More than 100 recipients queued up in their cars to receive food at a drive-thru food distribution from the Food Bank of Lincoln at Star City Shores on Oct. 26, in Lincoln.
The Food Bank of Lincoln serves Southeast Nebraska and has multiple food services like the drive-thru food distribution services and produce distribution in rural areas. The food bank has a monthly schedule on its website for daily food distribution locations.
With winter approaching, it’s practical for recipients to drive to a distribution site and stay warm in their cars. Not only is it useful for the recipients but a drive-thru format is efficient for staff and volunteers to distribute food to a huge volume of recipients.
The process of distributing food is a complex one. The food bank receives food from donors and transports it to the distribution warehouse, then to the distributing site, said Arielle Eschbaugh, warehouse distribution center coordinator. The entire process may take about an hour or up to a whole day.
The organization receives food donations from local grocery stores, with Walmart, Costco and Russ’s Market being the current largest donors, Eschbaugh said. She said the stores sign a contract with the food bank through Feeding America to give away food that they don’t use or is close to the end of its shelf life. Feeding America is a nonprofit organization that helps feed and connect people to food banks in the country.
“I look at it as a recycling program,” Eschbaugh said. “Instead of throwing away perfectly good food, we just give it a second life to people who can use it.”
Ciara Dickson, a distribution center assistant, said the food bank decides what food to distribute based on the donations they receive– bread, apples, potatoes, eggs and whole frozen chicken were Tuesday’s items.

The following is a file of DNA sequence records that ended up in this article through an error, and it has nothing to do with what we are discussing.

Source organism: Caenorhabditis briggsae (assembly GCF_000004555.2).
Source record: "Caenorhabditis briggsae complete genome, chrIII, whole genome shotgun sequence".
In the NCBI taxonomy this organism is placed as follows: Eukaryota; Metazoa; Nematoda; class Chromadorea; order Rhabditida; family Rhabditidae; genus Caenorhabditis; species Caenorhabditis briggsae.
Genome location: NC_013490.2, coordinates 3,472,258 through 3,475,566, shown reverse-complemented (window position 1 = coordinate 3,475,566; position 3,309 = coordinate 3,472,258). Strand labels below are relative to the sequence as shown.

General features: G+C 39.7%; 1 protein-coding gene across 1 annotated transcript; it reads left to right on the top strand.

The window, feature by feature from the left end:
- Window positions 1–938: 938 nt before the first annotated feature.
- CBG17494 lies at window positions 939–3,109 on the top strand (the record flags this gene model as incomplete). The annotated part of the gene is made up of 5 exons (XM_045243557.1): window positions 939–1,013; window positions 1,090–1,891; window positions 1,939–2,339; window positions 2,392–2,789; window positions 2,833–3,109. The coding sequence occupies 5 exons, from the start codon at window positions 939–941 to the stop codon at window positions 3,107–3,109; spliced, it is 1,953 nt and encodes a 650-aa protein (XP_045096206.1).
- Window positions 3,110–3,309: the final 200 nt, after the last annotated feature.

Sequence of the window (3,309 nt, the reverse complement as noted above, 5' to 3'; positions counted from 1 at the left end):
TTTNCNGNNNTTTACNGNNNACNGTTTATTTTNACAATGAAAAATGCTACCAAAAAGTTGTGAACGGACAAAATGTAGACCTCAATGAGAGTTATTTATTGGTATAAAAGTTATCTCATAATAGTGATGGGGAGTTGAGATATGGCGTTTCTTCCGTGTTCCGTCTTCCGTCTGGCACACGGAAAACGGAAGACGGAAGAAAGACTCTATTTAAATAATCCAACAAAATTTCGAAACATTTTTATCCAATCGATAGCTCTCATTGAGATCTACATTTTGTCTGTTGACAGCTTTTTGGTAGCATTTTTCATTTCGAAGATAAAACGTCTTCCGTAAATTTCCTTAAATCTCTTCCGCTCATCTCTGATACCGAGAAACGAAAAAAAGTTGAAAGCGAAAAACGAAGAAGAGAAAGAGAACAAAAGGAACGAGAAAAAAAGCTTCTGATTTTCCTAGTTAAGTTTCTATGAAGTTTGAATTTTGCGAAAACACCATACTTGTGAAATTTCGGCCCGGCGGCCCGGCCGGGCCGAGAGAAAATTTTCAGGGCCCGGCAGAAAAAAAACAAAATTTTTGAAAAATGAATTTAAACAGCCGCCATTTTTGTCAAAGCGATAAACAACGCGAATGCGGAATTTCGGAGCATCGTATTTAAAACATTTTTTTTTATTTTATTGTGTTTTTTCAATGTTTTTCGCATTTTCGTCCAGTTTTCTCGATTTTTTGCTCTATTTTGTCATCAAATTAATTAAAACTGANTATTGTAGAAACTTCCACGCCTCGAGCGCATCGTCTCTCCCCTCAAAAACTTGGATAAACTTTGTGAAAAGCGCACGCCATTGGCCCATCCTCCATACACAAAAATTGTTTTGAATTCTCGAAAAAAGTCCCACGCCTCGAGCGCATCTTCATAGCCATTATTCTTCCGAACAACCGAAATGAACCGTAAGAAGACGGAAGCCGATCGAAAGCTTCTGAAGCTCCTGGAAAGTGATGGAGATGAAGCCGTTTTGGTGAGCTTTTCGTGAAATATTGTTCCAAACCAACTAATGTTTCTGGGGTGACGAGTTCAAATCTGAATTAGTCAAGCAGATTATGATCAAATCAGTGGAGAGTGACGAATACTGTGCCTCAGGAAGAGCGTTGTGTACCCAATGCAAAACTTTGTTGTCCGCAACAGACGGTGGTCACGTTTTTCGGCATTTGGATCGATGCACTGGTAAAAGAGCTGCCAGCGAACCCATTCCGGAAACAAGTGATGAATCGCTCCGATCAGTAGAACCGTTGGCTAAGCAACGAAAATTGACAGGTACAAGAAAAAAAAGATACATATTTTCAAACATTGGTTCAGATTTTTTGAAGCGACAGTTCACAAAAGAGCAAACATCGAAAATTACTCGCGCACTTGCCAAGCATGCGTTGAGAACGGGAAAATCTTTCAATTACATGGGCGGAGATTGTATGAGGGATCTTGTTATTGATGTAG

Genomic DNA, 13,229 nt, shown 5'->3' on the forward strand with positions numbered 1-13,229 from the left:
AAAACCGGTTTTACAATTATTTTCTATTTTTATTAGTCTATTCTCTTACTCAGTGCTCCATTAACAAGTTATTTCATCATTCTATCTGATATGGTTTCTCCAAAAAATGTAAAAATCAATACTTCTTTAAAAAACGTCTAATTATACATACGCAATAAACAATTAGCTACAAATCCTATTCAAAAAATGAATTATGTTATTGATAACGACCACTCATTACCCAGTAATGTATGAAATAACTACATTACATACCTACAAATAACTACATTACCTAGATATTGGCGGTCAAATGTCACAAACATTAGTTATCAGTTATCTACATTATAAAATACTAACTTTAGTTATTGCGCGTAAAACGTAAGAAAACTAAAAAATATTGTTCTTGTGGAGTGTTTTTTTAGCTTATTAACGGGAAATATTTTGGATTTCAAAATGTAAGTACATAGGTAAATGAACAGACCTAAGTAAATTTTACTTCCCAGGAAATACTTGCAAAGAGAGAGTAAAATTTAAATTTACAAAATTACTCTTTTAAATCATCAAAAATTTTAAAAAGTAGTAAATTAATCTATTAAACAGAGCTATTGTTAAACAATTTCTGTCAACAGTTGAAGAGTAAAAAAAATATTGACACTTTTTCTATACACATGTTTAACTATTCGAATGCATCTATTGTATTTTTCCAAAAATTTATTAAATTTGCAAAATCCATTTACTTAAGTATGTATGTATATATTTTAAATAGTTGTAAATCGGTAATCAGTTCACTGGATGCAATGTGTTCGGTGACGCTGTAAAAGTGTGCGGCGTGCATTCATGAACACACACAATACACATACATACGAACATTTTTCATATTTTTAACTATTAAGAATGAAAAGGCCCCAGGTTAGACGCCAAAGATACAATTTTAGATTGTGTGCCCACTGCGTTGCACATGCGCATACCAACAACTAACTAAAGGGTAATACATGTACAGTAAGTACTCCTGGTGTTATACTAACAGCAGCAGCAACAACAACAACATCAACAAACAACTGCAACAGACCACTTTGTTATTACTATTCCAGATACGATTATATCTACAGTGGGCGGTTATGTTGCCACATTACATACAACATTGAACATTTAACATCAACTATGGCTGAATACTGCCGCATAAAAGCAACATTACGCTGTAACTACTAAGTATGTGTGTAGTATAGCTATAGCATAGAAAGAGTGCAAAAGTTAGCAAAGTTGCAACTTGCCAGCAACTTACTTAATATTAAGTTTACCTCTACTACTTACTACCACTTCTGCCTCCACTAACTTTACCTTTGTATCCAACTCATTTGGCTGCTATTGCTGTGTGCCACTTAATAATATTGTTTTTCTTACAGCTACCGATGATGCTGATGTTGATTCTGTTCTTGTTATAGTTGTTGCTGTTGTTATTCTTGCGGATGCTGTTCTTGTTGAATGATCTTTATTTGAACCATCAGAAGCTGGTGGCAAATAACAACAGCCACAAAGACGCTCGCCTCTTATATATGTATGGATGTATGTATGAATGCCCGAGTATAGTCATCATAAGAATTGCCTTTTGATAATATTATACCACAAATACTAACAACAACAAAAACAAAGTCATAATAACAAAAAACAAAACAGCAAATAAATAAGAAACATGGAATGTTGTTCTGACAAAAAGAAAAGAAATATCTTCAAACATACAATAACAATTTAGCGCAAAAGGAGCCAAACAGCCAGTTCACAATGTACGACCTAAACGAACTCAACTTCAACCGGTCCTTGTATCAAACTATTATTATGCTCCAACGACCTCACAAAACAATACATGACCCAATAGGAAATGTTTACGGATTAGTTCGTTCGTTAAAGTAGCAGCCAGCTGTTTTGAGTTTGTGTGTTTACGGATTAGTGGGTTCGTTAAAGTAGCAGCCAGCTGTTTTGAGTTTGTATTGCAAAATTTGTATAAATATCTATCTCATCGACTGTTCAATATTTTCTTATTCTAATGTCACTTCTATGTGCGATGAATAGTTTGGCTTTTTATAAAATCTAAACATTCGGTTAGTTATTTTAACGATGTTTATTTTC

Dickson and Eschbaugh worked alongside four volunteers on Tuesday. Dickson said that the volunteers were already at the distribution site when the food truck arrived.
“Most volunteers are recurring, so they already know what to do,” Dickson said. “It’s like their second job.”
David Dzickowski-Cygan has been volunteering at the food bank for eight months. The biggest element of working at a distribution site is to make sure recipients are getting the type of food that they need, Dzickowski-Cygan said.
“If someone doesn’t eat meat, we will give them extra potatoes or anything we got,” Dzickowski-Cygan said.
The food distribution process starts off with Eschbaugh motioning cars up to the distribution point one at a time while the volunteers get an item from the food pile. One of the staff or volunteers asks the recipient how many people are in their household, then everyone starts putting food in the recipient’s car trunk. The last person who puts the food in closes the trunk, and the team repeats the process until the last recipient.
Aside from Lincoln, the food bank serves 16 other counties surrounding Lincoln. The food bank expanded its services at a new facility located by the Lincoln airport to meet the growing demand of people who need food, Eschbaugh said.
“We’ll always be here until the last hungry person is fed,” Eschbaugh said.
The Nebraska News Service is provided by the University of Nebraska-Lincoln College of Journalism and Mass Communications’ Experience Lab. Content is provided by students in college courses and from Experience Lab programs, the Nebraska News Service, Unlimited Sports and Nebraska Nightly.
All content is student-produced. Opinions expressed are not those of the University of Nebraska-Lincoln administration or the University of Nebraska Board of Regents. The College of Journalism and Mass Communications is committed to making its programs and services accessible to all persons. If you have a disability and are experiencing a barrier to access, please share your experience on our Accessiblity Page.